Hoffman death highlights heroin rise

A man mourns outside the apartment where Philip Seymour Hoffman was found dead in Manhattan, New York. REUTERS/John Taggart
A man mourns outside the apartment where Philip Seymour Hoffman was found dead in Manhattan, New York. REUTERS/John Taggart
The death of renowned character actor Phillip Seymour Hoffman of a possible heroin overdose is shining a spotlight on an epidemic of opiate addiction that has soared over the past decade.

Heroin has made a comeback after a decade-long outbreak of narcotic painkiller abuse. The prescription pain pills, such as OxyContin, are opioids that produce a potent high similar to heroin if abused.

As authorities crack down on pain clinics that prescribed the pills by the thousands and pharmaceutical companies change their formulas so the pills are more difficult to abuse, opiate addicts are turning to cheaper and plentiful heroin. An 80 mg OxyContin pill can sell for up to $100, while a five-dose-a-day heroin habit costs less than $60, according to federal law enforcement officials.

In recent years, the number of people abusing prescription pain pills has dropped steadily as heroin use increased. The number of people 12 and older who regularly abuse OxyContin dropped from 566,000 in 2010 to 358,000 in 2012, the National Survey on Drug Use and Health reported in December. The number of regular heroin users soared from 239,000 in 2010 to 335,000 in 2012, the survey found.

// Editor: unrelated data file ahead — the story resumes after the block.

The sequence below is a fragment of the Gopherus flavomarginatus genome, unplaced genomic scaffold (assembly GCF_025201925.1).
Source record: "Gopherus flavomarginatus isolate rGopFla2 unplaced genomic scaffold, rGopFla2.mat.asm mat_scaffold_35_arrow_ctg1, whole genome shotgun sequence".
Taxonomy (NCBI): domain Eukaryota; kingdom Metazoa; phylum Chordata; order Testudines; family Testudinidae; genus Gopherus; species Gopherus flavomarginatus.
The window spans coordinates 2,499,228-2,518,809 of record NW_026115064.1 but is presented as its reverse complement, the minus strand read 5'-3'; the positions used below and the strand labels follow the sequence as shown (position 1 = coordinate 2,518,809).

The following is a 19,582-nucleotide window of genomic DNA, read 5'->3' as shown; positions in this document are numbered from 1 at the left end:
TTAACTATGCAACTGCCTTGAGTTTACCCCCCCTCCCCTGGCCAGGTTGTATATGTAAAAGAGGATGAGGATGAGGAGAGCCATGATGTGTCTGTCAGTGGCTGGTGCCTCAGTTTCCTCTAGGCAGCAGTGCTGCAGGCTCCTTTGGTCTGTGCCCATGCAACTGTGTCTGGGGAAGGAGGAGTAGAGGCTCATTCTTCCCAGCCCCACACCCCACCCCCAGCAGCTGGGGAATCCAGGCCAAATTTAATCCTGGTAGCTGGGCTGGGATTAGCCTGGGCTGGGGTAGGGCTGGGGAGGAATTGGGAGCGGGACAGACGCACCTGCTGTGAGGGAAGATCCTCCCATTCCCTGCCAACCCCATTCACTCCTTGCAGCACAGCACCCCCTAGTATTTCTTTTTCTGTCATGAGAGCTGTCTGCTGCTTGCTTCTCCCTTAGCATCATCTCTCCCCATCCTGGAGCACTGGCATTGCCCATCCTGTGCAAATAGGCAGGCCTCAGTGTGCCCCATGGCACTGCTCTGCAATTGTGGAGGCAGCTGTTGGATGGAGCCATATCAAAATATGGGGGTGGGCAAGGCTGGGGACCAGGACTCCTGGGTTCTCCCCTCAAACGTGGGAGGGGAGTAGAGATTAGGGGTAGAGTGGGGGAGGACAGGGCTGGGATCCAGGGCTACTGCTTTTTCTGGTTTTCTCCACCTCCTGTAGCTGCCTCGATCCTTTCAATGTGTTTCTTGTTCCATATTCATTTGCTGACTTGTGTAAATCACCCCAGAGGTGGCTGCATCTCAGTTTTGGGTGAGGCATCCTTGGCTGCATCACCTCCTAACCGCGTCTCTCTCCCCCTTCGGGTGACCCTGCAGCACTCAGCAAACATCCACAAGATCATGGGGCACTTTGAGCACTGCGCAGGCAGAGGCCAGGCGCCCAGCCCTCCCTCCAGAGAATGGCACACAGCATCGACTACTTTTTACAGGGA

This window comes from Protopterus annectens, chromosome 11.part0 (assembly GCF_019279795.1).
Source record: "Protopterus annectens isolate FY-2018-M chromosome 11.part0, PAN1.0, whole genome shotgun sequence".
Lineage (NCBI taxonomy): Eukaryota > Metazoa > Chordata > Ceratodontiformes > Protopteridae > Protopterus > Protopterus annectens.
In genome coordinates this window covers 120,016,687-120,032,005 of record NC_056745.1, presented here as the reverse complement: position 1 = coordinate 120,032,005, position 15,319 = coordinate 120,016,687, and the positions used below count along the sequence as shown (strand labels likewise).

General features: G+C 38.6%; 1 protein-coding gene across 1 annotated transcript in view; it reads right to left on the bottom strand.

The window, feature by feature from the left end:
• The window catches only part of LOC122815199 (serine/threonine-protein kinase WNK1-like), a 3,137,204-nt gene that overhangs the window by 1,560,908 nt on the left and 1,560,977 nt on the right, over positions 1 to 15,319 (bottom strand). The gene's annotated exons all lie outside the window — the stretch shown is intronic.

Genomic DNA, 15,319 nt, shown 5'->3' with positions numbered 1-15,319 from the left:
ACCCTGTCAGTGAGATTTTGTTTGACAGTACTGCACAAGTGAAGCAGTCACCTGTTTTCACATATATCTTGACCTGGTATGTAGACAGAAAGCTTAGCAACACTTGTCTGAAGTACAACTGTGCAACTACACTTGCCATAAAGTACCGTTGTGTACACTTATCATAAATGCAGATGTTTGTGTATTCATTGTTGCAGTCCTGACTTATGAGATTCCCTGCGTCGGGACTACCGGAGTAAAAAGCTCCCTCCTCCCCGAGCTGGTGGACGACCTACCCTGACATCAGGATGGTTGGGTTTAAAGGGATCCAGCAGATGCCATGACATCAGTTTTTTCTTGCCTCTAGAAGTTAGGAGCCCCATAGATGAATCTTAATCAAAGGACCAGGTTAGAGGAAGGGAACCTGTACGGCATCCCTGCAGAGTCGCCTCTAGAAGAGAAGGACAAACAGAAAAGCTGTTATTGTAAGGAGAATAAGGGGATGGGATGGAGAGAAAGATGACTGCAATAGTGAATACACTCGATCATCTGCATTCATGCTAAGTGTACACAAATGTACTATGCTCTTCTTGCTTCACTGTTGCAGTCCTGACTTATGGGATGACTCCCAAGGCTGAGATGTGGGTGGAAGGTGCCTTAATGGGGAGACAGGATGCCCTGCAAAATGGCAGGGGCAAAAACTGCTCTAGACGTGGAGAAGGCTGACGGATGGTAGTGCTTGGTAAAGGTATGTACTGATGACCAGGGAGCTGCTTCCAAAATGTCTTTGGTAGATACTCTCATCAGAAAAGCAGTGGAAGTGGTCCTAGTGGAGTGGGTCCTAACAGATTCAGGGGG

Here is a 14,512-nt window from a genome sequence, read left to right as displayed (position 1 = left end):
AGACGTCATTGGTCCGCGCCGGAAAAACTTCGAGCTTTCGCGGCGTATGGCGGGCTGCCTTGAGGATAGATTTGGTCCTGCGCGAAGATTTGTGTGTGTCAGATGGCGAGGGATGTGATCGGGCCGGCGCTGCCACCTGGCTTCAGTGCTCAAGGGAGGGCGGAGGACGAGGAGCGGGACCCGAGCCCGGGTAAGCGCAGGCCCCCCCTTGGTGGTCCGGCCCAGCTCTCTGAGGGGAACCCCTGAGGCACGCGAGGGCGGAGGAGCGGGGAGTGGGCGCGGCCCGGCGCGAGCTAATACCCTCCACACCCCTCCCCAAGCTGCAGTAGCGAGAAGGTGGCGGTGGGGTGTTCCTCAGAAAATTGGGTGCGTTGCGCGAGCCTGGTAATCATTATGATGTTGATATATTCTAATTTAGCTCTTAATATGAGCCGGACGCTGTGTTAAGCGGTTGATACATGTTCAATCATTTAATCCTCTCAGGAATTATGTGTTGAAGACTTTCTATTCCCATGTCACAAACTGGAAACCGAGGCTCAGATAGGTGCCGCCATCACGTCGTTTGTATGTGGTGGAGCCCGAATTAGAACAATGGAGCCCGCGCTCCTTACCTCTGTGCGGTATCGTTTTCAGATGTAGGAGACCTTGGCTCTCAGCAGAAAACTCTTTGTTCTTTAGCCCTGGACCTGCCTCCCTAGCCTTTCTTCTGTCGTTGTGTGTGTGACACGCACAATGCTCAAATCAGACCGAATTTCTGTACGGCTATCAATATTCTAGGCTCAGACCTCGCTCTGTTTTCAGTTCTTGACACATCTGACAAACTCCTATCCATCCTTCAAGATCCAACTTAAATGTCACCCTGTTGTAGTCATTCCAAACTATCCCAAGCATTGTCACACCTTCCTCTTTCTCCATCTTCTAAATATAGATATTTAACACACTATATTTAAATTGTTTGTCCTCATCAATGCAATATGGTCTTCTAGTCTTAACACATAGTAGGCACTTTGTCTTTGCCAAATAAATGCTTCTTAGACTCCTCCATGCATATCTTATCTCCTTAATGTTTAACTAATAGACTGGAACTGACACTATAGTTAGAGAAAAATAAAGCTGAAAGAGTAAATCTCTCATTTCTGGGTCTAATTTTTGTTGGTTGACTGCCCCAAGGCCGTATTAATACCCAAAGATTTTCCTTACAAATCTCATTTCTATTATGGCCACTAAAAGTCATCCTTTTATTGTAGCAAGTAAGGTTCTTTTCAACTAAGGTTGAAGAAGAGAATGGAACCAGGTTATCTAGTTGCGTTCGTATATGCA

In New York, where Hoffman lived, heroin is readily available.

Last month, Drug Enforcement Administration agents shut down what they described as a "high-volume" heroin mill in a Bronx, N.Y., apartment where they seized 33 pounds of heroin worth $8 million and hundreds of thousands of tiny glassine bags stamped with "brand names" such as "NFL," "government shutdown," "iPhone," and "Olympics 2012." DEA agents believe the mill supplied heroin dealers throughout the Northeast.

"A seizure of this size should open everyone's eyes to the magnitude of the heroin problem confronting us," said New York Special Narcotics Prosecutor Bridget Brennan.

Nationwide, law enforcement, political leaders and health officials have sounded an alarm over heroin.

In Vermont , Gov. Pete Shumlin devoted his entire annual address to the legislature last week to heroin addiction, which he said had reached crisis levels in the state.

"In every corner of our state, heroin and opiate drug addictions threatens us," Shumlin said. "What started as an OxyContin and prescription drug addiction problem in Vermont has now grown into a full-blown heroin crisis."

In Pennsylvania last week, Attorney General Kathleen Kane warned the public about bags of heroin branded as "Theraflu," "Bud Ice," and "Income Tax," that contain a deadly mix of heroin and the prescription narcotic Fentanyl, often used as a last-resort painkiller for cancer patients.

The deadly combination had been lined to 22 deaths in Western Pennsylvania.

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